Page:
Even during the days of kings, and certainly before that, salmon legislation has been a key step to a mindful stewardship of nature's bountiful fish. Salmon legislation has also been an underlying motif of this trip, as it has resurfaced in many conversations and acts as a safety net to keep these fish thriving. King Richard the First (Lionheart) implemented an ordinance into the English code stating that for salmon passage... "There must be left in all weirs a gap of such size that a 3-year old pig might turn around in it without touching its snout or tail." Due to the preemptive thoughts of leaders like this, we now have support systems in place to protect the native salmon populations.
Sustainable commercial fishing efforts in Alaska have made great strides to protect these species, but there is still more that needs to be done to ensure these fish are not lost. At the forefront of this endeavor is the Alaska Department of Fish and Game with the responsibility to create regulations and promote stewardship of fish for the people. For any meaningful results to their legislation, it is important they have a strong connection and coordination with the local fishermen. Shannon Carroll of Alaska Marine Conservation Council representative got down to the nitty gritty, leaving us with a major take away. Each season, an estimated 50% of the salmon populations are allowed to pass from the oceans to the rivers while the other 50% are there for taking by the commercial fishing market.
Amid our many adventures, the 5 Rivers Odyssey team had the pleasure of meeting with former Alaska State Senate President Rick Halford whom delivered a heart-felt speech at the Trout Unlimited Alaska Headquarters. Rick, formerly a stalwart voice for industry expansion in Alaska, has adapted his views over time on long term environmental impacts influencing supply. He is now a voice for responsible development and has pegged the Pebble Mine project as a short-term win for a select few and a long-term loss for the Alaskan community both environmentally and economically.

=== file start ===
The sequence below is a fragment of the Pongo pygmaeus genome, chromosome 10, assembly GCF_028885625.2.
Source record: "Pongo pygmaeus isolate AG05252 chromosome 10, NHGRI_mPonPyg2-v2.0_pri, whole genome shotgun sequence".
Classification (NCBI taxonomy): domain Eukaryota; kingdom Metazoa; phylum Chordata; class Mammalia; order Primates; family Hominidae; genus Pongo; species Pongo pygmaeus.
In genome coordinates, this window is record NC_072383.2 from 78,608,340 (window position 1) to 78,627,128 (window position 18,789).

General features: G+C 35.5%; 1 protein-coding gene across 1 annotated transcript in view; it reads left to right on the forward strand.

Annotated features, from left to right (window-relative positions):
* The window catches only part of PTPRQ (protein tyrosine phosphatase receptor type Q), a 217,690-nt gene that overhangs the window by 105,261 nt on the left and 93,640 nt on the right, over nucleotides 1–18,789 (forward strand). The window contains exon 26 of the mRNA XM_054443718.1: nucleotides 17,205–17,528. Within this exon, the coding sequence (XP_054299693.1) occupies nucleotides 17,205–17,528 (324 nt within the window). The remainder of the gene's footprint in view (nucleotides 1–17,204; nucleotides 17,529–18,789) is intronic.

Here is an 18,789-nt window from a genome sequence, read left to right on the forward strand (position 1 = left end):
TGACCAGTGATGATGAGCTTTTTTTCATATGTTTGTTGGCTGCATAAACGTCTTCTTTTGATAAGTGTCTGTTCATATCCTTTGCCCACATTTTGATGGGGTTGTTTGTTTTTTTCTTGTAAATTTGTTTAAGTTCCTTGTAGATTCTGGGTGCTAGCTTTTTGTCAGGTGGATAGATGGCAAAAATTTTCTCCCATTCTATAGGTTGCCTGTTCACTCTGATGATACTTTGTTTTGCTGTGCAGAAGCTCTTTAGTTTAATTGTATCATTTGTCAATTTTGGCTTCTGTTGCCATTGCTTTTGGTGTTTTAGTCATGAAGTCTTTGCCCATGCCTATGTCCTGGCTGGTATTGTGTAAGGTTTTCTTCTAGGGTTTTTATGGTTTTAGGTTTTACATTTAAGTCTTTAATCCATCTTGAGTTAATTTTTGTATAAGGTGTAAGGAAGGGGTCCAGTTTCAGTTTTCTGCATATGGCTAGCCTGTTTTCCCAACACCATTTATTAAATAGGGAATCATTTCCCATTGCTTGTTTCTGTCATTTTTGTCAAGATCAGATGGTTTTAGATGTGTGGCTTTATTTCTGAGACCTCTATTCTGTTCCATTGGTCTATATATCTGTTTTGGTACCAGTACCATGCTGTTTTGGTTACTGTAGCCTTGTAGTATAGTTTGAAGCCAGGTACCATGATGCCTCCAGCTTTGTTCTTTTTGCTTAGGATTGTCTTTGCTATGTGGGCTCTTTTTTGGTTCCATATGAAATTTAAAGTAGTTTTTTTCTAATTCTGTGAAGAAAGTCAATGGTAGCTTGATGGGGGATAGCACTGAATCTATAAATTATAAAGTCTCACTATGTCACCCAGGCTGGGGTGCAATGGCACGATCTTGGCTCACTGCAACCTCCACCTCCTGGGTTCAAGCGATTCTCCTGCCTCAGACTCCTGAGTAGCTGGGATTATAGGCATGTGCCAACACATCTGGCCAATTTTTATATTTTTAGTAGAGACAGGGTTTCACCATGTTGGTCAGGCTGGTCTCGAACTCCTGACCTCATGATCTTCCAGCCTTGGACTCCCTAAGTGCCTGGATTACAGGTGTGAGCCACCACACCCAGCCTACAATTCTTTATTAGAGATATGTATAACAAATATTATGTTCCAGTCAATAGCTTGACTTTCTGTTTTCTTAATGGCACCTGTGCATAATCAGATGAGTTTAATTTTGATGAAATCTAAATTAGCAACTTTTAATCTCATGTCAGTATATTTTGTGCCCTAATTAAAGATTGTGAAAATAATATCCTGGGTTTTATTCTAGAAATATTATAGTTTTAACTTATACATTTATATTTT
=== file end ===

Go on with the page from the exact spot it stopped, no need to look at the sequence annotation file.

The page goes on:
Similarly, the Eklutna Dam removal project has been a collaborative success spearheaded by The Conservation Corporation (TCC) in conjunction with the native Eklutna shareholders and TU at the front lines. To gain a deeper insight about the project, we were connected with Bradford Meiklejohn, Alaska State Director of TCC, to discuss the Eklutna Dam removal project from his point of view. Brad was inspired to remove the dam when watching the documentary Damnation, which advocates for dam removal. With this spark fresh in his mind, the Eklutna Dam removal project took off with local zeal. This project is the epitome of 'think globally act locally'. Now that the dam is removed, the challenge lies in restoring the flows of the Eklutna River to pre-dam flow levels. As an avid float boater himself, he would like to one day float the Eklutna River when the cubic feet per second (CFS) of water entering the Eklutna River is increased and a close to traditional riparian zone is reestablished. This project also makes the Eklutna Lake accessible to anadromous fish whom were once thwarted on their journey upstream. Finally, increased flows would also reconnect the estranged Kokanee (a land-locked sockeye salmon) of the Eklutna Lake to the ocean once more.
Rising to that challenge, TCC has consulted a team of hydrologists and fisheries biologists that include some TU staff, which have successfully surveyed the area and are now engaged in discussions with the Anchorage Water and Waste Water Utility (AWWU) to determine the appropriate amount of water flow needed through the Eklutna River. To help raise awareness, conservationist and film maker Ryan Peterson is composing a documentary on the Eklutna Dam removal site, so be on the look-out for it!
Fortunately, there are many ways you can get involved both directly and indirectly in salmon legislation. First, you can Vote with Your Fork, meaning opt to eat wild caught salmon instead of hatchery raised. When you do this, not only will your taste buds thank you, but so will the small business owners and native villages that are fishing in remote places with high operating costs for quality wild salmon. Second, you may donate to non for profit organizations such as TU or The Conservation Corporation and make a difference on the front lines of legislation and documentation. Third, reach out and/or volunteer with a community of like-minded individuals to gather support. Finally, call your representatives! Your representatives were elected to embody the collective voice of the people, so by giving them a call, sending an email, or even just waving to them on the street makes a big impact on the message they deliver when in session guiding the legislation of our country.
Mac's Fun Fact:
80% of Anchorage, AK potable water comes from Eklutna Lake.
Links to check out:
Eklutna Dam Removal Project:
Stand For Salmon:
Save Bistol Bay: